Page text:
credibility to allow for a decent stream of clients. I've gotten a few

the core code, it helps your resume.

-Charles



Wed, 24 Mar 2004 02:42:14 GMT  
 Forth lecture 10. Scripting.

Quote:

[...]

> The constants 60, 5401 and 36 are looted from c after a long
> and {*filter*}y battle. On a typical Red Hat system, there are 8

        ^^^^^^^^
to guarantee for that, never care noticing the works of others...

Quote:
> files called termios.h , and one of them includes a file that
> defines TCGETS as 5401. (Or includes a file that includes ...
> ). So at last, this is the code to be present in COLD :

those are all documented quite obviously, e.g. in the "a{*filter*}ils" package,
whithin several forth' sources, in the linux sources, "Documentation"
directory, "ioctl-number.txt", and by a few (growing) number of web
sites...

I'd implement a very simple and memory/time efficient means to executing
syscalls by names, supplying every (at compile time) in the actual kernel
known name, in an eforth variant and in "lib4th", plain assembly:
e.g.

("4th>abs" required w/ "lib4th")

best,
        hp

--
"a{*filter*}ils" at http://www.*-*-*.com/ , "projects" page
"e4a", an experimental eForth (wrt "as" in att & intel syntax modes)
                http://www.*-*-*.com/ #e4
"lib4th"       http://www.*-*-*.com/ #l4
--

        .hpr - h.-peter recktenwald, berlin - t: +49 30 85967858
Linux,Assembly,Forth: http://www.*-*-*.com/ (en,de)



Fri, 26 Mar 2004 06:15:05 GMT  
 Forth lecture 10. Scripting.

Quote:



>>No messages during startup, or later.

>>For scripting we must get rid of messages during startup. At
>>startup, normally a sign on message is presented, showing what
>>Forth and what version you are talking to.

>Gforth produces its welcome message after processing the OS command
>line and before entering interactive mode.  When using Gforth as a
>scripting language, it never enters interactive mode and therefore
>never displays the welcome message.  Does that satisfy your
>requirement?

Of course. Maybe I was too focussed on the very primitive (let's say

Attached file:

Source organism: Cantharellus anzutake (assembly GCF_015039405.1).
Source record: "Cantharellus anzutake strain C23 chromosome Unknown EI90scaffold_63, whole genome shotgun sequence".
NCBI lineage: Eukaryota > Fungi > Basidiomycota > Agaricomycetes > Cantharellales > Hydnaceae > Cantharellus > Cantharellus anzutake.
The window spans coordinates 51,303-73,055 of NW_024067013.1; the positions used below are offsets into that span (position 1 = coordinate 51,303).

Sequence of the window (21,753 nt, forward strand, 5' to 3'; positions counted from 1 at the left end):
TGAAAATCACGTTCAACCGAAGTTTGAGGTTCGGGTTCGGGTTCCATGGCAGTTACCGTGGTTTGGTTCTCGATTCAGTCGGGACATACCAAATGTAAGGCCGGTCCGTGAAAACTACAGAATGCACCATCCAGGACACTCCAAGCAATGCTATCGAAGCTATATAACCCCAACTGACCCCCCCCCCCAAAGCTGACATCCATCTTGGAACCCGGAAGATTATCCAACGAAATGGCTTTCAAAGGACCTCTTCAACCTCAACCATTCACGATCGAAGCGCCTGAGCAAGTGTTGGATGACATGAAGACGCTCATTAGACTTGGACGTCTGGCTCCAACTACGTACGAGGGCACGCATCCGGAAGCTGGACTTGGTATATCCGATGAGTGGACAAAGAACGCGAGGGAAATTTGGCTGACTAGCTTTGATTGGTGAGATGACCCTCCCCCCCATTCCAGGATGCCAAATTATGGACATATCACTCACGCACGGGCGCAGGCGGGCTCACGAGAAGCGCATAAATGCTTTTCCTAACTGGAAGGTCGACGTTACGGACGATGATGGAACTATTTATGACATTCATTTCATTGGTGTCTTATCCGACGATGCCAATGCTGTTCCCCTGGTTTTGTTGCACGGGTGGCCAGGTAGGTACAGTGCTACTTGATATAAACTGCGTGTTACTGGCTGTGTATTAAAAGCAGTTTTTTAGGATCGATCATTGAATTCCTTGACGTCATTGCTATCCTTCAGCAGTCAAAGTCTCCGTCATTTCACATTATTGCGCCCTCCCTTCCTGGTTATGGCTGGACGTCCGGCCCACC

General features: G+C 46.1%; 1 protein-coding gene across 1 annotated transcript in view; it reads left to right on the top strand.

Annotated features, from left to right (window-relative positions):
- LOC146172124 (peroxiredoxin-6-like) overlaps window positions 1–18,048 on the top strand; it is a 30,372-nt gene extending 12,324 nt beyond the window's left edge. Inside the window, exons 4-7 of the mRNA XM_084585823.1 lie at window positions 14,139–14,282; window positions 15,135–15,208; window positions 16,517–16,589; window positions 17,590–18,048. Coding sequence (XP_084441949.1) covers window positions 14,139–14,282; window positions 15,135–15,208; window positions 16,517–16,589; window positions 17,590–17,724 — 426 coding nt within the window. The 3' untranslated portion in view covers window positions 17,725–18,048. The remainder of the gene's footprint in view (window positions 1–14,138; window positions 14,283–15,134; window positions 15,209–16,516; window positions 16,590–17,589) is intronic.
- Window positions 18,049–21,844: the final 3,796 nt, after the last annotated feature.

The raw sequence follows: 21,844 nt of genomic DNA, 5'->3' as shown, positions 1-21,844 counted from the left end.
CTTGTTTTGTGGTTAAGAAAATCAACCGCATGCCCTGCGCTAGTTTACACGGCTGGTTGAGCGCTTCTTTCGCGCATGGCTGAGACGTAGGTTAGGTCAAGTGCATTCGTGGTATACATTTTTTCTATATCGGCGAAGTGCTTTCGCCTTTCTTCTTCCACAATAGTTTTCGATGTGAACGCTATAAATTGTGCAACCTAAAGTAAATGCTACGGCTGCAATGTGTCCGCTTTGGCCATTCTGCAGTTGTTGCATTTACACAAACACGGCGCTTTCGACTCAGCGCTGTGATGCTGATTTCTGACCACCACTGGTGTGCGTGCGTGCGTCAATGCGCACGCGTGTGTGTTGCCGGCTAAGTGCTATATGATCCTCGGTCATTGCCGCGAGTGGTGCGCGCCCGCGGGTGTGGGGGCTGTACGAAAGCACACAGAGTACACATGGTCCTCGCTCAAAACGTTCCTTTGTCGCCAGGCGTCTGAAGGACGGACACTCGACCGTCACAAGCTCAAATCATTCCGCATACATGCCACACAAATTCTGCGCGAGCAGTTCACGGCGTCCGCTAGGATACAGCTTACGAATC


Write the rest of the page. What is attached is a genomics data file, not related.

simple) Forth's like mine, where you don't want separate modes. But
now I have discovered that if one implements options in the simplest
way possible, you automatically get into what could be called a mode.
Unix command interpreters (shells) more or less impose a -s option for
all would be scripting languages. So there.

These lectures are an ongoing project and this insight will be
in the second edition.

Quote:
>- anton

--
Albert van der Horst,Oranjestr 8,3511 RA UTRECHT,THE NETHERLANDS
To suffer is the prerogative of the strong. The weak -- perish.



Thu, 01 Apr 2004 20:59:24 GMT  
 Forth lecture 10. Scripting.


Quote:


>>Gforth produces its welcome message after processing the OS command
>>line and before entering interactive mode.  When using Gforth as a
>>scripting language, it never enters interactive mode and therefore
>>never displays the welcome message.  Does that satisfy your
>>requirement?

>Of course. Maybe I was too focussed on the very primitive (let's say
>simple) Forth's like mine, where you don't want separate modes. But
>now I have discovered that if one implements options in the simplest
>way possible, you automatically get into what could be called a mode.

Right, Gforth starts up and processes its command line (scripting
mode), then it waits for user input (interactive mode).  There is no
non-modal way.  This is unlike modes in some other systems which enter
either script mode or interactive mode (depending on a flag or whether
there is a script), but not both.

Quote:
>Unix command interpreters (shells) more or less impose a -s option for
>all would be scripting languages. So there.

I have no idea what you mean by that.

- anton
--
M. Anton Ertl  http://www.complang.tuwien.ac.at/anton/home.html
comp.lang.forth FAQs: http://www.complang.tuwien.ac.at/forth/faq/toc.html



Mon, 12 Apr 2004 22:26:57 GMT